1. The commit message subject - A single line describing the change in a way that'll capture the main gist, making it a breeze to Review a list of changes quickly.
  2. The commit message body - Free text where you can elaborate more on the change, allowing whoever reads the commit message in the future to drill down as needed.

How to use Git

Ready to get into Git? Here’s how to get started in just a few easy steps. All you need is a computer and internet access—no coding experience required.

1. Create an account on GitHub (it’s free)

All you’ll need to sign up is a username and password. Do be mindful of what username you choose—any changes you make will be credited to it. (If you plan to use Git for work, you might want to use your real name, rather than, say, corgi_lover27. But we’ll leave that to your personal discretion.)

2. Create your first repository (‘repo’)

Once you’re signed in to your shiny new GitHub account, click the [+] symbol on the right-hand side of the top nav, and click “New repository.”

Enter a name for your repository (GitHub recommends “hello-world” but you can name it whatever you like). Write a description for your repository, mark it as public or private, and be sure to check the box that says “Add a README file”—this is a file with information on your project, written in Markdown language (a form of syntax that allows you to format plain text documents).

README files are important because they provide an introduction and orientation to the material in the repository (remember Git’s README file explaining its purpose and where its name came from?). This prevents your collaborators from having to read your mind when they join you to collaborate on a project.

Once you’re ready, hit the button that says “Create repository.” That’s it—you’ve just created your first repo.

3. Create a branch

Here’s where versioning comes in. Branching is the functionality that allows you to maintain different versions of your repository at the same time—which is extremely useful for collaboration, change management, or just when you want to play around and experiment without affecting your core systems.

By default, GitHub starts you off with a branch called “main”—this is considered the definitive version of your repository. You can create multiple versions by creating new branches off the main branch.

To create a branch, click on the Code tab of the repository you just created. Select “main” from the drop-down list and enter a new branch name into the text box.

Click “Create branch.” You should now have two branches, your main branch, and a second one with the name you chose.

4. Make your first commit

So you now have two branches, but they’re still exactly the same—which means it’s time to create your first commit.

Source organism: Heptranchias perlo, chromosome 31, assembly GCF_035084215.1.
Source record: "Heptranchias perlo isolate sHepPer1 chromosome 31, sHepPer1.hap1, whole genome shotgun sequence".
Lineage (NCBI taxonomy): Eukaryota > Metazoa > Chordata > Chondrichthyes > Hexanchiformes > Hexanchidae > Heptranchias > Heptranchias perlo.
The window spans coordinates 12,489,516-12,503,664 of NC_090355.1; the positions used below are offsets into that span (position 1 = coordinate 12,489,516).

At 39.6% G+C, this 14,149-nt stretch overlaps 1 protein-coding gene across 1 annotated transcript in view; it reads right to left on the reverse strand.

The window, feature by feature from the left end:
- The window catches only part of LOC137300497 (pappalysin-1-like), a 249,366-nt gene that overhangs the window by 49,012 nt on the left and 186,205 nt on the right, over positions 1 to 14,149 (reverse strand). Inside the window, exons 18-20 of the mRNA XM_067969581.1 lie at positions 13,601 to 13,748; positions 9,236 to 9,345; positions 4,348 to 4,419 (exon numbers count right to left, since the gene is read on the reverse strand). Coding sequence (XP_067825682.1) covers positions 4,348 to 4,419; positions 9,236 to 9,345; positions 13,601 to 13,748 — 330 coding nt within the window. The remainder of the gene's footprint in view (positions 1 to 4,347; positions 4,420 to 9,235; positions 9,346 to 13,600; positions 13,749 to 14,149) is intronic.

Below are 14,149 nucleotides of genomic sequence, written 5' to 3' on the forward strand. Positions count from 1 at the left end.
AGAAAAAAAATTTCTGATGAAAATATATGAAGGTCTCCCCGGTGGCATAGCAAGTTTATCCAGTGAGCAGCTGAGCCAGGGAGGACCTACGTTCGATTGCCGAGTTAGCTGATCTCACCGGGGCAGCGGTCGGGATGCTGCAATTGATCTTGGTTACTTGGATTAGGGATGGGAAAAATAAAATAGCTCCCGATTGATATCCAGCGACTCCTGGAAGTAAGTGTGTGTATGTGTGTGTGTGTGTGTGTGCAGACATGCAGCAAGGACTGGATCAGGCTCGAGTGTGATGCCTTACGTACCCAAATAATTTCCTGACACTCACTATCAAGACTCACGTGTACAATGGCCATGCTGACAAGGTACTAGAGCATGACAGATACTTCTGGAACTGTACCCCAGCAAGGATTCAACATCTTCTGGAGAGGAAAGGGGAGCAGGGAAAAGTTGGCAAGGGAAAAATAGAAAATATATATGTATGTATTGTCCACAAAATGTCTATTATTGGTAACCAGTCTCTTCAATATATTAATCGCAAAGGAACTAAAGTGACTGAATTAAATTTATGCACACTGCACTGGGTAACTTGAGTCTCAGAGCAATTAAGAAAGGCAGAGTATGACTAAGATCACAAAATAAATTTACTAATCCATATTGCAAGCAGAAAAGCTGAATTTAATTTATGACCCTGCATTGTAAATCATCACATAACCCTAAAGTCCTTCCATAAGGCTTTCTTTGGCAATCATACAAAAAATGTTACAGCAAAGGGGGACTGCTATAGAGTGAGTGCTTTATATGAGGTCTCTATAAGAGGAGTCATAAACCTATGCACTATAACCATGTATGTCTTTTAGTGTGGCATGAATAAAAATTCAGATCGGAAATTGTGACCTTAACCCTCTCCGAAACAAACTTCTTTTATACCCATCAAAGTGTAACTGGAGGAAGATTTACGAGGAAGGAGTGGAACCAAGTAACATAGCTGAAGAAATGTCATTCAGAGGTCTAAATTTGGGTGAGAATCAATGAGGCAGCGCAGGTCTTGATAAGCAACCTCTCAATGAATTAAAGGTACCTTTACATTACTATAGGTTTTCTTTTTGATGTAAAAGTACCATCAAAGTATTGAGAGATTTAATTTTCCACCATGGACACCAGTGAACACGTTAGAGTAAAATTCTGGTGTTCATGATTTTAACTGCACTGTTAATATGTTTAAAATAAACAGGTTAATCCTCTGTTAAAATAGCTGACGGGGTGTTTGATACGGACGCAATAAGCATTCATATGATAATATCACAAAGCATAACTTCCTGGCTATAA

What’s a commit, you might ask? Great question! A commit is a saved change in Git—it includes text differences, a timestamp and author associated with the change, and a message from the author. Think of it as a snapshot of your work, with a caption explaining exactly what the viewer is looking at.

Ready to make a change? When you created your repo, you already added a README file to it, so let’s start there. Click on your README file, then click the pencil icon to edit. You can write whatever you like—introduce yourself or write a short description of your project. Be sure to use Markdown language to format your writing properly (here’s a cheat sheet for Markdown language). When you’re all done, you can preview your changes to make sure everything looks right.

Then, it’s time to write your commit message. You can fill this in at the bottom of the page. A commit message is just a short summary of your changes. This consists of two parts: the subject and body.

To create the clearest possible commit messages, we recommend following the “why, what, and how” approach, like so:

  • What is the change? Summarize the change in one succinct sentence. For instance, "We're splitting the Americas up into NA and LATAM."
  • Why did you decide to make the change? Explain the business context that led to your change. For example, “Due to a recent re-org in the sales team, we’ve decided to change how sales regions are defined.”
  • How did you make the change? Describe the technical implementation and specific configuration changes. For instance, “We created new regions in Salesforce and assigned x people from the former Americas sales team to these new regions.”

Here’s how we recommend structuring your commit:

  1. Subject - Cover the “what” and “why” of the change in a single line that'll capture the main gist, making it a breeze to review a list of changes quickly.
  2. Body - Elaborate more on the “how” of the change, allowing whoever reads the commit message in the future to drill down as needed. This should include specific configuration changes, files affected, etc.

5. Open a pull request

So you now have two versions of your repo—one in main, and in the secondary branch you created. How do you update your main branch with these changes? And shouldn’t you run them by your team for review first? This is where pull requests come in and also where we get into the exciting, collaborative part of GitHub. A pull request is a proposed change (or changes) to a repo that a user submits for their collaborators to review and accept/reject. Up to this point in your journey, you’ve been on your own. Here’s where you can bring in your team.